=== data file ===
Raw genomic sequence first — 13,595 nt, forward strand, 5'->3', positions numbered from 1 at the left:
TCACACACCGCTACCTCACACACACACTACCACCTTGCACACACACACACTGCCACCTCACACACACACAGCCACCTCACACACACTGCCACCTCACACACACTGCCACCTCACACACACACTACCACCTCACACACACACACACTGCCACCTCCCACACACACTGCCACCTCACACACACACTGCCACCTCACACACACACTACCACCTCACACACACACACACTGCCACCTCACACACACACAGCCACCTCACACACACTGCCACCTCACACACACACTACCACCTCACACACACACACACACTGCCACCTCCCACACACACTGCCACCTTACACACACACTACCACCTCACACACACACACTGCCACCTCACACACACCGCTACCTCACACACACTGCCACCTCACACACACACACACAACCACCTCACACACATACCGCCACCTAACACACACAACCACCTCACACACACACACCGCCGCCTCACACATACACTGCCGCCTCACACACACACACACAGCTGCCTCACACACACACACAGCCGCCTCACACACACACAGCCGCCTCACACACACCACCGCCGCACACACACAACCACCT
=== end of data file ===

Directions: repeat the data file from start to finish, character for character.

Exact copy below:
Raw genomic sequence first — 13,595 nt, forward strand, 5'->3', positions numbered from 1 at the left:
TCACACACCGCTACCTCACACACACACTACCACCTTGCACACACACACACTGCCACCTCACACACACACAGCCACCTCACACACACTGCCACCTCACACACACTGCCACCTCACACACACACTACCACCTCACACACACACACACTGCCACCTCCCACACACACTGCCACCTCACACACACACTGCCACCTCACACACACACTACCACCTCACACACACACACACTGCCACCTCACACACACACAGCCACCTCACACACACTGCCACCTCACACACACACTACCACCTCACACACACACACACACTGCCACCTCCCACACACACTGCCACCTTACACACACACTACCACCTCACACACACACACTGCCACCTCACACACACCGCTACCTCACACACACTGCCACCTCACACACACACACACAACCACCTCACACACATACCGCCACCTAACACACACAACCACCTCACACACACACACCGCCGCCTCACACATACACTGCCGCCTCACACACACACACACAGCTGCCTCACACACACACACAGCCGCCTCACACACACACAGCCGCCTCACACACACCACCGCCGCACACACACAACCACCT